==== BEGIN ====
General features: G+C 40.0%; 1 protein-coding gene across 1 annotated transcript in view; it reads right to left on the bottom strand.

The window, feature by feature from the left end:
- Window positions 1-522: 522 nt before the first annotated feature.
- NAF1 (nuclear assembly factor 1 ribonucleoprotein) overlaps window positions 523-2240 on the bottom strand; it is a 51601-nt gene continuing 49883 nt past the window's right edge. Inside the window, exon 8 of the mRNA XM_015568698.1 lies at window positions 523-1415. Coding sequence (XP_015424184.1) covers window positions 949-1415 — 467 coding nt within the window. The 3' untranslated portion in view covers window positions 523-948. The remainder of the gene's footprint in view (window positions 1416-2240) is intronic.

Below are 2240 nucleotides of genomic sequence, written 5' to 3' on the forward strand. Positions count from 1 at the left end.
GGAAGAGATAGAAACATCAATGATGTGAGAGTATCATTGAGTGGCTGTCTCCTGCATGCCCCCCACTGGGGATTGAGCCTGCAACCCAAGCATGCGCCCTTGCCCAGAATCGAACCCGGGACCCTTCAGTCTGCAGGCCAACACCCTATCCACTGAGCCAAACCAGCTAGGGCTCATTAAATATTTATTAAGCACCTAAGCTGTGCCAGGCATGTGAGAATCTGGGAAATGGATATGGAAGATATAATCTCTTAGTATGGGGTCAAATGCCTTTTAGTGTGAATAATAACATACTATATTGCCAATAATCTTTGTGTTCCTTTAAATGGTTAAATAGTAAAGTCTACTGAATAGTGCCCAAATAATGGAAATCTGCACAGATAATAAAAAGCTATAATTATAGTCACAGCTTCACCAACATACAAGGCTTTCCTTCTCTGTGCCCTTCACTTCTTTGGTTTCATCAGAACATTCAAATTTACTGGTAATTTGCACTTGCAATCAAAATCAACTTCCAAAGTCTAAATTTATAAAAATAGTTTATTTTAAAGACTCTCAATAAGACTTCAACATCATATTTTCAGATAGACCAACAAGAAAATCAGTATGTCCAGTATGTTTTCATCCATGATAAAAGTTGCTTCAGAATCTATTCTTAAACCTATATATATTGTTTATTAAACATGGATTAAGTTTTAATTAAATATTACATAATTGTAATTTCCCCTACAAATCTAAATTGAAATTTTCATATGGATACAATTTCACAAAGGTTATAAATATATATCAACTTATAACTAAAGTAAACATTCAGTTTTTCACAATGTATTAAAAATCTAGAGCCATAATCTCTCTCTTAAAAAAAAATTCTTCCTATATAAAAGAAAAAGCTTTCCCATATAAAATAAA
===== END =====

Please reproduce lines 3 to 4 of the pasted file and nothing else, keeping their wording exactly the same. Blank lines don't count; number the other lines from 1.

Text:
- Window positions 1-522: 522 nt before the first annotated feature.
- NAF1 (nuclear assembly factor 1 ribonucleoprotein) overlaps window positions 523-2240 on the bottom strand; it is a 51601-nt gene continuing 49883 nt past the window's right edge. Inside the window, exon 8 of the mRNA XM_015568698.1 lies at window positions 523-1415. Coding sequence (XP_015424184.1) covers window positions 949-1415 — 467 coding nt within the window. The 3' untranslated portion in view covers window positions 523-948. The remainder of the gene's footprint in view (window positions 1416-2240) is intronic.